Home Buyers, Tenants Await Clarity On Rates As Govt Inches Closer To GST Rollout
The stage is set — well, almost — for the July 1 rollout of India's new indirect tax regime, the Goods and Services Tax (GST). On March 29, the Lower House of Parliament cleared four Bills — the Integrated GST, the Central GST, the Union territory GST and the Compensation Bill. Two days later, the GST Council cleared rules on five of the nine aspects and approved four sets of norms, tentatively. In its next meeting on May 18-19 in Srinagar, the Council will gather to accomplish the gigantic task of fitting individual items into a four-tier tax structure – 5, 12, 18 and 28 per cent.
As the Central GST Bill defines it, tenancy, lease, license to occupy land or easement will be considered as supply of service under the new tax regime. Similarly, leasing or letting out of a residential, industrial and commercial building for commercial purposes will also constitute a supply of services. Further, the sale of under-construction properties will start attracting GST. However, the sale of land and buildings will be out of the purview of GST and such transactions will continue to attract stamp duty. Earlier, participating in a seven-hour-long debate in Parliament, Finance Minister Arun Jaitley said that the GST Council had agreed to take a decision on bringing real estate within the ambit of the new tax regime within a year of its rollout.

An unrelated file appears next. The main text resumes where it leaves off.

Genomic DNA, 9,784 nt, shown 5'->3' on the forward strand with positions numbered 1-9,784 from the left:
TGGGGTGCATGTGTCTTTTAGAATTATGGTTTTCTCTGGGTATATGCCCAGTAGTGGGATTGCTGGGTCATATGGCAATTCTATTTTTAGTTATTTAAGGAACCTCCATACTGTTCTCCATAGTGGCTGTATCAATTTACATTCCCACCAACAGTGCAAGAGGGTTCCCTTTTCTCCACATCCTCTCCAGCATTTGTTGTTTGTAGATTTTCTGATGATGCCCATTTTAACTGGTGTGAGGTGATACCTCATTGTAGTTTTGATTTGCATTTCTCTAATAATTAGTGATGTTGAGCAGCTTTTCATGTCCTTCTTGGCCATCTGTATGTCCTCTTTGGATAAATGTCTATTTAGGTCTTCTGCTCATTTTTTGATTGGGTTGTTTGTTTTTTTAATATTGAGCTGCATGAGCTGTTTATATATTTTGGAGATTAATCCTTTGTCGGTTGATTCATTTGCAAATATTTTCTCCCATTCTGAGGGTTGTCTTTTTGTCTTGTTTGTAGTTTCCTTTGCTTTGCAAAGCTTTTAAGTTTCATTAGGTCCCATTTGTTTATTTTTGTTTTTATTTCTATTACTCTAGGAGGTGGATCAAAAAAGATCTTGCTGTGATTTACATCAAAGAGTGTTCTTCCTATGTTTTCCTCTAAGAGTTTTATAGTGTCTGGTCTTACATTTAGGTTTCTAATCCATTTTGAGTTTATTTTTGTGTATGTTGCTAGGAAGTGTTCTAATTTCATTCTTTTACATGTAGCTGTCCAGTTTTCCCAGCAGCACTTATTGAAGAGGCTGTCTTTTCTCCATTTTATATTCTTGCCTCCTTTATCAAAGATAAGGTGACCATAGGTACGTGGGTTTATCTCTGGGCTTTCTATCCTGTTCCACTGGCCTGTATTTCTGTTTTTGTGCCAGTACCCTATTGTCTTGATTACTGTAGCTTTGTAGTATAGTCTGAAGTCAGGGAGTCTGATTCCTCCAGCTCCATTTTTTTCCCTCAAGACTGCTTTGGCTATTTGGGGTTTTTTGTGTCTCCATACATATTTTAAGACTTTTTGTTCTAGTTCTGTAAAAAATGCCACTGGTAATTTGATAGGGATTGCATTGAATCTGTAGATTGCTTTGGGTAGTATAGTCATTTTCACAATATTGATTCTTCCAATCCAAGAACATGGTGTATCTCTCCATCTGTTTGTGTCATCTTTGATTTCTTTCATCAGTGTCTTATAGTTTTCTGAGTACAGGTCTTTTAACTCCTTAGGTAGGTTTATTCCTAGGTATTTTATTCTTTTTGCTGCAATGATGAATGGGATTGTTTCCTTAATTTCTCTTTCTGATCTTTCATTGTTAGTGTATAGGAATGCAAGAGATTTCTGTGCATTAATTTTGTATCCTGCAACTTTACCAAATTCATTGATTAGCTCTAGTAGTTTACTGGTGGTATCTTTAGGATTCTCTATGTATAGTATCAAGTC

Though the finance minister claimed that the GST, touted as the biggest tax reform in the Indian history, will stop the "harassment of businesses by different authorities” and will make commodities “slightly cheaper", so far ambiguity prevails. Businesses can only conjecture so far as they will get only six weeks to prepare themselves to settle in with the new tax regime. Real estate is no different. In an atmosphere of utter chaos, sector experts are hoping the tax slab remains lower and the abatement scheme continues.
Developers hope the government keeps under-construction property transactions under 12 per cent tax slabs. This will be in line with the government's affordable housing push. However, if rates are kept at 18 per cent, prices of under-construction properties will shoot up. Investing in under-construction property will shoot further if government does not implement the existing abatement scheme. Under the service tax regime, if your house is less than 2,000 square foot in size and cost you less than Rs 1 crore, an abatement of 75 per cent is allowed. This means home buyers and developers have to pay only 3.75 per cent as service tax. In case the two conditions are not met, one still enjoys benefits on buying an under-construction property and has to pay only 4.5 per cent in taxes. If the government decides not to extend the abatement scheme under the new regime, under-construction properties will be in a great danger of turning unaffordable.
However, starting July, renting and leasing are, of course, going to get costlier because the landlord will pass on the increased costs to tenants. So far, landlords had to pay service tax only for commercial and industrial leasing. Under the GST regime, residential leasing will also be rendered taxable.
It is worth mentioning here that service tax is a Central levy ― the GST will be subsuming this and many other Central and state taxes ― and a standard rate of 15 per cent is applicable across the country on the purchase of services. On purchase of properties, home buyers also pay value-added tax, a state levy.